Evolution of Visual and Non-visual Pigments

Description

Photopigments are molecules that react to light and mediate a number of processes and behaviours in animals. Visual pigments housed within the photoreceptors of the eye, such as the rods and cones in vertebrates are the best known, however, visual pigments are increasingly being found in other tissues, including other retinal cells, the skin and the brain. Other closely related molecules from the G protein family, such as melanopsin mediate light driven processes including circadian rhythmicity and pupil constriction. This Volume examines the enormous diversity of visual pigments and traces the evolution of these G protein coupled receptors in both invertebrates and vertebrates in the context of the visual and non-visual demands dictated by a species' ecological niche.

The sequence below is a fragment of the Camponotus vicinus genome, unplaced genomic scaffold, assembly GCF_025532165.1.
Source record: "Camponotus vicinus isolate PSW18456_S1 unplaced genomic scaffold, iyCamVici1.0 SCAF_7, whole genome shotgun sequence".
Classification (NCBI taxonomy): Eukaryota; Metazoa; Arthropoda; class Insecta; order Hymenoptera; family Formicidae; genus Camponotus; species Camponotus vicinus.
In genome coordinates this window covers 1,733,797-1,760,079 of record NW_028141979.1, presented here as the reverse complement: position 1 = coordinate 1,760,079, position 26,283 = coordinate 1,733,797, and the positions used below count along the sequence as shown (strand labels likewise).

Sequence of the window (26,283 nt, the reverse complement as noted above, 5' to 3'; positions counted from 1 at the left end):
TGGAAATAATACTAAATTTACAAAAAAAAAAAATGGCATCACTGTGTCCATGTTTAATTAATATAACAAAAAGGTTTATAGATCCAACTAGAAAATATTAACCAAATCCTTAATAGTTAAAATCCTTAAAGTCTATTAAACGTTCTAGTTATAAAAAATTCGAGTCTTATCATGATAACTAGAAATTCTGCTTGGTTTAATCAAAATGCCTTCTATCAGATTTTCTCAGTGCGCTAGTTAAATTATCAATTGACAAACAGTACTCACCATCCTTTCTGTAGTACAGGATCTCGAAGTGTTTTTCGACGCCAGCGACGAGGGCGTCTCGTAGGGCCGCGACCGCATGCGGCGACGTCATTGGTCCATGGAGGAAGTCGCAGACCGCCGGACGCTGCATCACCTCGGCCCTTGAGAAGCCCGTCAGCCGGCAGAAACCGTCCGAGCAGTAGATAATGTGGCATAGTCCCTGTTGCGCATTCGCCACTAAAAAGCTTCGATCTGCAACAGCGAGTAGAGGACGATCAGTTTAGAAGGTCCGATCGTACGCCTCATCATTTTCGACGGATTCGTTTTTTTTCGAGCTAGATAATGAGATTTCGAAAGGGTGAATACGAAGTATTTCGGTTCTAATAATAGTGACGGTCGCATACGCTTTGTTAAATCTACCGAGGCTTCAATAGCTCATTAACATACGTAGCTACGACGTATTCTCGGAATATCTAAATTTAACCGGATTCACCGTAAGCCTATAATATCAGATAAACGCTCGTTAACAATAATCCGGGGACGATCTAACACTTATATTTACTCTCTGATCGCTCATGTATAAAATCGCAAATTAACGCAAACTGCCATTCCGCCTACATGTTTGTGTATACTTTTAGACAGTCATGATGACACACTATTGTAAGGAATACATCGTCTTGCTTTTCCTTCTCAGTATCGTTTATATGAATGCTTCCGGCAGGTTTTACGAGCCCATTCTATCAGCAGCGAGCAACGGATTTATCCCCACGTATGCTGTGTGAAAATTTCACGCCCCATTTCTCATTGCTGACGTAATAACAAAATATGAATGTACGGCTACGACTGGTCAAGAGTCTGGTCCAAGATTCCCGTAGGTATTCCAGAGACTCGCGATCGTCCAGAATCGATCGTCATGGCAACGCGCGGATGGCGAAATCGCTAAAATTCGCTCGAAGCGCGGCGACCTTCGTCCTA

Details

Author(s)
David M. Hunt, Mark W. Hankins, Shaun P. Collin, N. Justin Marshall
Format
Hardback | 276 pages
Dimensions
155 x 235 x 17.53mm | 6,017g
Publication date
01 Nov 2014
Publisher
Springer-Verlag New York Inc.
Publication City/Country
New York, NY, United States
Language
English
Edition Statement
2014 ed.
Illustrations note
46 Illustrations, color; 16 Illustrations, black and white; VIII, 276 p. 62 illus., 46 illus. in color.
ISBN10
1461443547
ISBN13
9781461443544